The level of degree and area of specialization are some factors that affect students who majored in biology employment opportunities. Graduates of graduate-level degree programs usually work in academia or advanced research positions, while those with bachelor’s degrees find work in environmental consulting and quality control.
Career Choices for Biology Majors
Zoology and botany are two major areas that divide the field of biology. There are many sub-disciplines within these branches; these include molecular and cellular biology. Given the many branches that comprise biology, there can be a high variance in career options for biology majors.
Biologists whose specialized area of concentration is molecular biology can seek entry-level occupations in various areas including public health, medicine and biomedical research, among others. Those whose specialized area of concentration is zoology can seek entry-level careers in such fields as microbiology, forestry, marine biology, biotechnology, botany, and animal behavior.
The degree level of biology majors can also determine the nature of career choice they may enjoy. Graduates who hold a bachelor’s degree seek occupations as high school biology teachers, microbiologists, greenhouse curators, environmental consultants, food and dairy quality control specialists, and laboratory and environmental technicians.
Graduates who hold a master’s degree can seek careers working as environmental project managers, assistant professors, molecular biologists, product developers and inspectors, and research associates. Those who hold a Ph.D. can seek work in academia or independent research. They may choose from work options such as a scientific researcher, assistant professor, postsecondary professor and biotechnology research scientist.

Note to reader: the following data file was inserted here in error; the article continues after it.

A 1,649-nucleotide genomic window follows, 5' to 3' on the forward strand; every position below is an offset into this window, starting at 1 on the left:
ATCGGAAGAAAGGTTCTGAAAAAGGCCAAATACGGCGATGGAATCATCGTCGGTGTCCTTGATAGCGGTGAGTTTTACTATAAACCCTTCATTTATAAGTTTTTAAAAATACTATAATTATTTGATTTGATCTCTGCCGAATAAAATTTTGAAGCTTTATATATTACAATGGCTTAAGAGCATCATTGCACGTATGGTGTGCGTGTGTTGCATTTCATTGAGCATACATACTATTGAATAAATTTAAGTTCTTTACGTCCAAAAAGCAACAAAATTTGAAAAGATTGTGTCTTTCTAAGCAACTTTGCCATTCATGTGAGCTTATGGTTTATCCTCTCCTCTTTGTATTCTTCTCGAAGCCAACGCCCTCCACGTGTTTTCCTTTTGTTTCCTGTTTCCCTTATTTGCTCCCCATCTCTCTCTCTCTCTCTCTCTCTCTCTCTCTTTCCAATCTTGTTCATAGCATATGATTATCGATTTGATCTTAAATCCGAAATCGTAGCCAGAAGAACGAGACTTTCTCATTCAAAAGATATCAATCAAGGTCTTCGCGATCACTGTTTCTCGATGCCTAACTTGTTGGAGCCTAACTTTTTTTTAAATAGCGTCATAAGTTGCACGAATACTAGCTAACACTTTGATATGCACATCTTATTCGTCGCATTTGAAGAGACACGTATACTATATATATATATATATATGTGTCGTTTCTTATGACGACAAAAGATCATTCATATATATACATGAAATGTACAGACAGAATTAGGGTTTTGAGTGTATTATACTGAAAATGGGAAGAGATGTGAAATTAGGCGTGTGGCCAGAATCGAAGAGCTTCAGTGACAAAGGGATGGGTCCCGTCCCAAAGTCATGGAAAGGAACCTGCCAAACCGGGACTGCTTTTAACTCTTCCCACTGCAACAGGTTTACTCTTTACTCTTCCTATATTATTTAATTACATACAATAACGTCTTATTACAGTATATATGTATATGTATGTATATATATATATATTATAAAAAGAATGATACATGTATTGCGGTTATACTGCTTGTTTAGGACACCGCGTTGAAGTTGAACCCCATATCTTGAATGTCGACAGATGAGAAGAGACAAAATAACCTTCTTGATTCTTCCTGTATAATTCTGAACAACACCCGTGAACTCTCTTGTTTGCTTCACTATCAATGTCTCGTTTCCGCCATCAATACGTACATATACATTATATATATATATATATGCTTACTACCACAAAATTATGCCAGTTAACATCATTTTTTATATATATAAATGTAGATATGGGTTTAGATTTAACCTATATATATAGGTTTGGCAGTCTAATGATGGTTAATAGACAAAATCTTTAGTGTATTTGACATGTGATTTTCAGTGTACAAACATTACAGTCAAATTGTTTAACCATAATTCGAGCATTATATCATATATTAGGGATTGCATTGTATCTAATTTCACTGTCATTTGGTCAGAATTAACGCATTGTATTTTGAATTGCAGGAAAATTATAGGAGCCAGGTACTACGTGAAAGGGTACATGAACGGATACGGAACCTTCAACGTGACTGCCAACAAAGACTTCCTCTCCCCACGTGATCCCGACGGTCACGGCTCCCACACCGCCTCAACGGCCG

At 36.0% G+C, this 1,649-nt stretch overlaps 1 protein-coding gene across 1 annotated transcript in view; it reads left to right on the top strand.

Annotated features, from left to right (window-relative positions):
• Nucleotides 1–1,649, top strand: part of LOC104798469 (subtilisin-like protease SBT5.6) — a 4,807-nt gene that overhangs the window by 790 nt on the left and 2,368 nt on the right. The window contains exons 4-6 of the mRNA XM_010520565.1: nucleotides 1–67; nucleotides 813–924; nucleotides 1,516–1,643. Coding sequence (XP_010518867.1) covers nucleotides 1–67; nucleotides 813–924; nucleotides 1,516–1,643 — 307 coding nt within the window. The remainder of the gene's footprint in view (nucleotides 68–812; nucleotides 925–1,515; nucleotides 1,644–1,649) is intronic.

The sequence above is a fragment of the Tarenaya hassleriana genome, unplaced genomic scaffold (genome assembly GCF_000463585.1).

Students, armed with a degree in biology, are prepared to seek occupations in healthcare, and choose from positions such as a pharmacist, podiatrist, dentist or veterinary assistant.
Salary Levels of Biology Majors
As of 2010, microbiologists with a Bachelor of Science (U.S. Bureau of Labor Statistics) degree took home an average annual salary of $34,971, while high school biology teachers grossed $43,616 per annum. At the lower end of the income ladder, bachelor’s degree graduates who have less than 12 months of work experience average a salary of $34,000 annually, while at the higher end are those with work experience of 20 years or more, who take home $72,000 per year.